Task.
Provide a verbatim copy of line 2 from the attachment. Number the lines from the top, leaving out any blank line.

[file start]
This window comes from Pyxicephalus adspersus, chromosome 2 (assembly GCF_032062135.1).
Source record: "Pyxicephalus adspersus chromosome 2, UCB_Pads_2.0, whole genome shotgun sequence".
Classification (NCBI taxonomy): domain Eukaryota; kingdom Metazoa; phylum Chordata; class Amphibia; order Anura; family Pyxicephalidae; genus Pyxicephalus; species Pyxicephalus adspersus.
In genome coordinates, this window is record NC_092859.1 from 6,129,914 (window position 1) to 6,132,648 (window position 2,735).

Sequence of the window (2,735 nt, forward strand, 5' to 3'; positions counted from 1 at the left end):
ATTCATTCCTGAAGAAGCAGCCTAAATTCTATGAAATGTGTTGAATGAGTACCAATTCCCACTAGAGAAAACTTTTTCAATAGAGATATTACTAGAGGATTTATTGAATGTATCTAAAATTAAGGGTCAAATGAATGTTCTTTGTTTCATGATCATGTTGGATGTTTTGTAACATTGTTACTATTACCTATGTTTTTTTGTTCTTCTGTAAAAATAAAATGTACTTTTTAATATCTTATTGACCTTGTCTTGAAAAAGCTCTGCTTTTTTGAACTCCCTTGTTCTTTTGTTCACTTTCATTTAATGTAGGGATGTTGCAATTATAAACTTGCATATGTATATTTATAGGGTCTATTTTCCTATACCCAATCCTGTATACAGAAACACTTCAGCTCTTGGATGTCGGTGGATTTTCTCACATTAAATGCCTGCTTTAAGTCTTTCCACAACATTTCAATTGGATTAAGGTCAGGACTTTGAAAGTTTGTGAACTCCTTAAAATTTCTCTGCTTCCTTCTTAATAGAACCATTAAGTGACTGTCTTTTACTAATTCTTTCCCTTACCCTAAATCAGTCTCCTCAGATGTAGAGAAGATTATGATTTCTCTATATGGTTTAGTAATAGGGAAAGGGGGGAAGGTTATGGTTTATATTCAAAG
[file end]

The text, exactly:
Source record: "Pyxicephalus adspersus chromosome 2, UCB_Pads_2.0, whole genome shotgun sequence".